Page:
A Monarch Tale of Woe: this Superstar is damaged. Shoot or Don’t Shoot?

Monarch Butterfly on Tithonia photographed by Jeff Zablow in the Briar Patch Habitat in Eatonton, GA

It was getting to be a problem. Here we were in Georgia, at the Butterflies & Blooms at the Briar Patchon my 3rd trip down to this butterfly destination. Good images of Monarch butterflies just weren’t happening. First the USPS delivery of processed slides were stolen by ditzy teenagers from the front of my Pittsburgh home, only to later be found strewn on various lawns along the boulevard that we live on (after days of rain). So my May 2015 images were lost. Then, later, it wasn’t that the Briar Patch doesn’t have Monarchs. They have lots of Monarchs. Problem was that the Monarchs refused to permit good approach. My approach was met with Off it goes!

I got the feeling that folks were looking forward to have a look at the photographic product of all of that time (Glorious time!) spent in the Briar Patch. Set a moniker for 2015 for butterfly enthusiasts east of the Mississippi, and it would be: Year of the Monarchs.

Then one day in August, this stunner came along. My approach? Tolerated. The light available? Just fine. My position vis a vis the butterfly? Good. Set time on the Mexican sunflower head? Good and not rushed.

Something was just not right though. What was it? Oh oh! This butterfly had sustained major bird-struck damage to the right hindwing!! It was a Superstar with a glaring rip in her gown or in his tux. Shoot or don’t shoot?

Virginia, Stanley, Sylbie, Dave and Phil . . .

Jeff

Viceroy Adorns Kelso Swamp

Viceroy Butterfly photographed by Jeff Zablow in Kelso Swamp, Fayette Township, PA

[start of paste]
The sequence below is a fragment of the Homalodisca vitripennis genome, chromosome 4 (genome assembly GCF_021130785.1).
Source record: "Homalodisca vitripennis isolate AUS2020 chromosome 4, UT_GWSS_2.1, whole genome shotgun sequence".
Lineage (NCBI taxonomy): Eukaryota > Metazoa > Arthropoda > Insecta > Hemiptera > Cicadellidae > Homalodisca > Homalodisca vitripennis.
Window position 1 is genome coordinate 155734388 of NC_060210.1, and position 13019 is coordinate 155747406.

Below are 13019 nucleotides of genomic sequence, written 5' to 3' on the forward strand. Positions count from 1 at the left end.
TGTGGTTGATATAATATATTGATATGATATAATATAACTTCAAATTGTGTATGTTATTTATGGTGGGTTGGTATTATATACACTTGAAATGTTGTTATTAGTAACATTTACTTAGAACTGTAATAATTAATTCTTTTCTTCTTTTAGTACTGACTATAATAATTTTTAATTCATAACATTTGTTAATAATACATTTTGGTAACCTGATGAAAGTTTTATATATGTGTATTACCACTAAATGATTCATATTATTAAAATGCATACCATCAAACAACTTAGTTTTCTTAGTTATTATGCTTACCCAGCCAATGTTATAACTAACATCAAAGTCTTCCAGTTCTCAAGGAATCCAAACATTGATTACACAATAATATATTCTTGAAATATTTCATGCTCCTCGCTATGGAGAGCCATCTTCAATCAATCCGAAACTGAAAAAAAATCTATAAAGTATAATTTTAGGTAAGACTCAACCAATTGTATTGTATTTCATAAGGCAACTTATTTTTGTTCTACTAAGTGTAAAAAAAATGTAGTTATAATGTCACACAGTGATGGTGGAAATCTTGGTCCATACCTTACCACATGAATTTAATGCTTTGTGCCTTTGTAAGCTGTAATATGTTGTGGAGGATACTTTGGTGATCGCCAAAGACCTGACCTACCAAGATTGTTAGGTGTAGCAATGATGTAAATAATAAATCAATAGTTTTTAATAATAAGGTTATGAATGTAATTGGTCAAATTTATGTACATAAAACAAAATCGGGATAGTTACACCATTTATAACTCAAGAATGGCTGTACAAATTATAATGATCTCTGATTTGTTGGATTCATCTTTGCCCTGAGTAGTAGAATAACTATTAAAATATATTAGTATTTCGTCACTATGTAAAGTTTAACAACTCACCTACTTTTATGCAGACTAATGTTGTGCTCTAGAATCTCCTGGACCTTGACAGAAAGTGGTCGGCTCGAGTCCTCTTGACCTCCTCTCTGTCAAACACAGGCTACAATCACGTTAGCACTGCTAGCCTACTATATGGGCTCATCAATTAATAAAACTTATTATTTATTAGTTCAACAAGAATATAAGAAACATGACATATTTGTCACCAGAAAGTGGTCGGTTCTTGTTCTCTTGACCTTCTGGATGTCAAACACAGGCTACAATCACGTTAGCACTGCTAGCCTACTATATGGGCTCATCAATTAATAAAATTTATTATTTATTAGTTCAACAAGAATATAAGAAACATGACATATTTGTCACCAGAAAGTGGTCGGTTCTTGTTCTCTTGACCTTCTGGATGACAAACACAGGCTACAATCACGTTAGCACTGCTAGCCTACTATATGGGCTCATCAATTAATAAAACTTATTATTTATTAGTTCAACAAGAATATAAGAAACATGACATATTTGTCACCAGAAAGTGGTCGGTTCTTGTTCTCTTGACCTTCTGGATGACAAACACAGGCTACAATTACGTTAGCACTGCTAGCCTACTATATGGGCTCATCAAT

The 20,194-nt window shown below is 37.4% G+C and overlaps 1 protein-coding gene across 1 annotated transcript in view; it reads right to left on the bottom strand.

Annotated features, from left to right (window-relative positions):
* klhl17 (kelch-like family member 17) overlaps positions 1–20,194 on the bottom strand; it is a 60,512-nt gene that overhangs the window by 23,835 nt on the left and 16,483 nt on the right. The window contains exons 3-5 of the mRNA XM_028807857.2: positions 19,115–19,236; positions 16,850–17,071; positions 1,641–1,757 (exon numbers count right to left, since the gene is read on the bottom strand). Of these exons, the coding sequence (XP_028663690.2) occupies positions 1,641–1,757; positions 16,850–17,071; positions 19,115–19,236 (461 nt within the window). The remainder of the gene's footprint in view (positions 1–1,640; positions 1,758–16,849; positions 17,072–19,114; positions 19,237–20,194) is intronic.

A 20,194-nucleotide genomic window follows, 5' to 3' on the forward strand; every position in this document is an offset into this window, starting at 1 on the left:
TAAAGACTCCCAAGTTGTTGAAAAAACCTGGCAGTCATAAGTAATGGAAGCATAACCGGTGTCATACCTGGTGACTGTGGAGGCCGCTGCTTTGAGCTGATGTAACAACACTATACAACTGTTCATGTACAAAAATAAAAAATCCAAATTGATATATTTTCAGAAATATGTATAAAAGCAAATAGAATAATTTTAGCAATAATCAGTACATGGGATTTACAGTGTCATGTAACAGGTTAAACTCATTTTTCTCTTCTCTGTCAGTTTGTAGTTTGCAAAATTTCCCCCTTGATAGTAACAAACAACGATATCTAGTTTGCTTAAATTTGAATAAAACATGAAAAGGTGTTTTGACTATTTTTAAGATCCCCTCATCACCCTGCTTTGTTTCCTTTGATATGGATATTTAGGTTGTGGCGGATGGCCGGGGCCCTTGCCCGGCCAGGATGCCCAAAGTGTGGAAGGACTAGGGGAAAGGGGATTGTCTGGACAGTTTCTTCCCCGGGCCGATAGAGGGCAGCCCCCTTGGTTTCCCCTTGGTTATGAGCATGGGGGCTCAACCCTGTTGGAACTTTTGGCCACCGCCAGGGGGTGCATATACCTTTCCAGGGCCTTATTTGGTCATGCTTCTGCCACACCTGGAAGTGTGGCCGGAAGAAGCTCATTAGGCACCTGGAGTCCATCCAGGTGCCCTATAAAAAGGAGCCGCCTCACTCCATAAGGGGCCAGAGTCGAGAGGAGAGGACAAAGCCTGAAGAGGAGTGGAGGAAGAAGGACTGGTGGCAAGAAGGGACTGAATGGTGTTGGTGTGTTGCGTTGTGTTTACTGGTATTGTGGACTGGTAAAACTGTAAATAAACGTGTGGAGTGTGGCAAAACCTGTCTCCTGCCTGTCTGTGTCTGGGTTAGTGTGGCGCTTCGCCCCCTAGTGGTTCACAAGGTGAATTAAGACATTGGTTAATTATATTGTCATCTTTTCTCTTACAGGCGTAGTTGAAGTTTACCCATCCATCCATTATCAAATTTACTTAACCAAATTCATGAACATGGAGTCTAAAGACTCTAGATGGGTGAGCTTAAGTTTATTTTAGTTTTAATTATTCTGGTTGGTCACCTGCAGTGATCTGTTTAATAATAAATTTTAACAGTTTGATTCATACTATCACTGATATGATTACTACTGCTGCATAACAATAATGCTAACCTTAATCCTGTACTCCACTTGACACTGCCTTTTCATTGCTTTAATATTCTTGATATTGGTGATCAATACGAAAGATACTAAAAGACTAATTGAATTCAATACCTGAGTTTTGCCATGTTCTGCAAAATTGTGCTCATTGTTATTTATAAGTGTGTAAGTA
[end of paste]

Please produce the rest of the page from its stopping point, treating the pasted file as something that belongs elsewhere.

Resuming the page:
Great images of Viceroy butterflies have long eluded me. Difficult to approach, quick to flee, wary, that’s been the menu for these many years. I jumped at the chance to see Kelso swamp, just 14 or so miles from my home. Traci was right, the beaver-made, pocket swamp was rich with wildlife, and habitat for Viceroys.

Willows are the hostplants of Viceroy butterflies, and sure enough there they were at the swamp.

Why didn’t I make a closer approach? See above for that. What lens was I using? My Canon macro- lens, 100mm/2.8.

Am I happy with this photo? Yep. The white spots are white, the orange is sweet orange, the black veins are strongly black and the black postmodern lines of the hindwing are prominent.

A word about this pocket swamp. It is on private property, and areas nearby have begun to be developed. The Western Pennsylvania Conservancy scouts such places, and has conserved many. May they go see this one, and save it for our children . . .

Thanks Traci.

Jeff

Jeff In The Presence of Royalty

Empress Leila Butterfly at White Tanks Mountains, AZ

Sitting here, happily enjoying the warm air rushing through our HVAC duct vents, the 6F outside vanishes, as I reminisce, sweet memories of my discreet approach to this royal butterfly, Empress Leila. Was this regal Lep a male or female, well, I’m not sure.

We were both in the bed of that Arizona Arroyo, 40 minutes from Sun City West, where I was visiting family. Many know the saying, “Stay too long and you begin to smell like fish.” Seeking to avoid that, I’d leave the house at 6:30 A.M. and search that arroyo for butterflies until about 10 A.M. those March mornings. After 10 A.M. I found it difficult to go any further. Alone, naturally, I blogged some time ago that one of those mornings I almost bought it. Briefly shedding my good sense, I continued seeking winged beauties after 10:30 A.M. and then SUDDENLY, instantaneously I began to lose my senses. Didn’t use the cell that family forces me to carry, and didn’t call for help. D . . b.

So here this Empress Leila was motionless on this rock, and everything was perfect, the sun at my back. Patented approach. He (probably) flew to another rock. I froze, waited. Back to this rock again. I continued to close in. He moved slightly, but held the rock. We came closer and closer. Necessary for macro- work. I’m thinking “Don’t go. Don’t leave.” Here is the image. Blue eyespots on his right hindwing and all.

Close relative to Eastern Brushfoots, an extraordinary opportunity for Jeff to pal around with royalty.

Jeff